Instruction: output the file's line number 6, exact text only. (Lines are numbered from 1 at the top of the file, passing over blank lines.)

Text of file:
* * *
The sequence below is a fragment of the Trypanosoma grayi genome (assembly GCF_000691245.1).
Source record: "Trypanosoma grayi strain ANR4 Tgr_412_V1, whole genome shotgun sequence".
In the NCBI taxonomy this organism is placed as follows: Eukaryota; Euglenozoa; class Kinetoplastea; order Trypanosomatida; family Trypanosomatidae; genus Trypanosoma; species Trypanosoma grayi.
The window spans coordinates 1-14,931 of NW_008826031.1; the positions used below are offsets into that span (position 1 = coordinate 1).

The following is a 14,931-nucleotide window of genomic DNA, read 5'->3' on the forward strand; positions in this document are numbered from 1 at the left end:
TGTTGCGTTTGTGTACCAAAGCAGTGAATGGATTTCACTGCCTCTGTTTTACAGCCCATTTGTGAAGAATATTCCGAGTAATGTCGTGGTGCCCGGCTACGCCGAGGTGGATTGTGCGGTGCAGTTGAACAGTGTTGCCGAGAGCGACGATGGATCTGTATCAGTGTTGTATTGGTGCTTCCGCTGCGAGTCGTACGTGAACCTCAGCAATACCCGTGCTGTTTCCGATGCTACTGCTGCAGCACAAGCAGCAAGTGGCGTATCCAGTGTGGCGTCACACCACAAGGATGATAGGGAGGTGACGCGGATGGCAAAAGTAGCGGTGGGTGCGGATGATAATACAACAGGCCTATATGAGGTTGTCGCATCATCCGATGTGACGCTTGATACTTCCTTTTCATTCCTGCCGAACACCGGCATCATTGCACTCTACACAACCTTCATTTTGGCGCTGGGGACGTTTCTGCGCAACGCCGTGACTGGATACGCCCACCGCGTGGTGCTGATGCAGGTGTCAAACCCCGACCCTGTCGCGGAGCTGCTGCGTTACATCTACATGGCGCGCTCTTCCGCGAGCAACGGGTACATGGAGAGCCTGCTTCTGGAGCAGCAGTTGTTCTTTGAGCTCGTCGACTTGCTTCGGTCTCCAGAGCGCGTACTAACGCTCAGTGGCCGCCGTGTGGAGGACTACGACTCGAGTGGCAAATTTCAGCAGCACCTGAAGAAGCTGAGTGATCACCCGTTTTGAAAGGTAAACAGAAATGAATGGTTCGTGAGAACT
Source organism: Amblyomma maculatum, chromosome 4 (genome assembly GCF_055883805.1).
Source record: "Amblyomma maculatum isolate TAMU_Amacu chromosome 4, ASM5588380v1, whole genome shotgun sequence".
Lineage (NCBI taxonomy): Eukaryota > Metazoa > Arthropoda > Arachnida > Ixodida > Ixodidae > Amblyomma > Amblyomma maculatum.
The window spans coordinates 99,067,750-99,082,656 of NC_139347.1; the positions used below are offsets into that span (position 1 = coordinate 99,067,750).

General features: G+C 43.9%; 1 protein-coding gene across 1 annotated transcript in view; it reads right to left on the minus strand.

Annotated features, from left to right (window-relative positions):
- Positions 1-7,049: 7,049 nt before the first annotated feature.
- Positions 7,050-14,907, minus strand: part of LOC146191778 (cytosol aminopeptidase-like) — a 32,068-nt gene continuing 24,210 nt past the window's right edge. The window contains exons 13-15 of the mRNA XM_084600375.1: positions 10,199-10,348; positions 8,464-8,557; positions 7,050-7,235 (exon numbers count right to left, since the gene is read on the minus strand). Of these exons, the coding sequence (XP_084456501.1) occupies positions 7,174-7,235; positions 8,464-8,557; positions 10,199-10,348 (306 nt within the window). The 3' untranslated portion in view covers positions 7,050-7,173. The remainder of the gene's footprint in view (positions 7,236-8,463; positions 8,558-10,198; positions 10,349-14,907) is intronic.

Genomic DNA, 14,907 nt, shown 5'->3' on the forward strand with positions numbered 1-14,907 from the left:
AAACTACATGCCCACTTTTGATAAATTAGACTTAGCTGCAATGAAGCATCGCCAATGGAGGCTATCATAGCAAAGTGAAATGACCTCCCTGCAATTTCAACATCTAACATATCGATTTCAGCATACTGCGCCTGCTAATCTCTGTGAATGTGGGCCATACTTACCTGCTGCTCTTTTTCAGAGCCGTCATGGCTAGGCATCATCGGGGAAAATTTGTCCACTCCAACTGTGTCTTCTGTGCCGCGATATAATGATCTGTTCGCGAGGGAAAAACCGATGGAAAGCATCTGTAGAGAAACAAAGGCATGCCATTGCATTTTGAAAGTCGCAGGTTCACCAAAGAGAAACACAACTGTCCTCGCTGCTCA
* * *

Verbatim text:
TGTTGCGTTTGTGTACCAAAGCAGTGAATGGATTTCACTGCCTCTGTTTTACAGCCCATTTGTGAAGAATATTCCGAGTAATGTCGTGGTGCCCGGCTACGCCGAGGTGGATTGTGCGGTGCAGTTGAACAGTGTTGCCGAGAGCGACGATGGATCTGTATCAGTGTTGTATTGGTGCTTCCGCTGCGAGTCGTACGTGAACCTCAGCAATACCCGTGCTGTTTCCGATGCTACTGCTGCAGCACAAGCAGCAAGTGGCGTATCCAGTGTGGCGTCACACCACAAGGATGATAGGGAGGTGACGCGGATGGCAAAAGTAGCGGTGGGTGCGGATGATAATACAACAGGCCTATATGAGGTTGTCGCATCATCCGATGTGACGCTTGATACTTCCTTTTCATTCCTGCCGAACACCGGCATCATTGCACTCTACACAACCTTCATTTTGGCGCTGGGGACGTTTCTGCGCAACGCCGTGACTGGATACGCCCACCGCGTGGTGCTGATGCAGGTGTCAAACCCCGACCCTGTCGCGGAGCTGCTGCGTTACATCTACATGGCGCGCTCTTCCGCGAGCAACGGGTACATGGAGAGCCTGCTTCTGGAGCAGCAGTTGTTCTTTGAGCTCGTCGACTTGCTTCGGTCTCCAGAGCGCGTACTAACGCTCAGTGGCCGCCGTGTGGAGGACTACGACTCGAGTGGCAAATTTCAGCAGCACCTGAAGAAGCTGAGTGATCACCCGTTTTGAAAGGTAAACAGAAATGAATGGTTCGTGAGAACT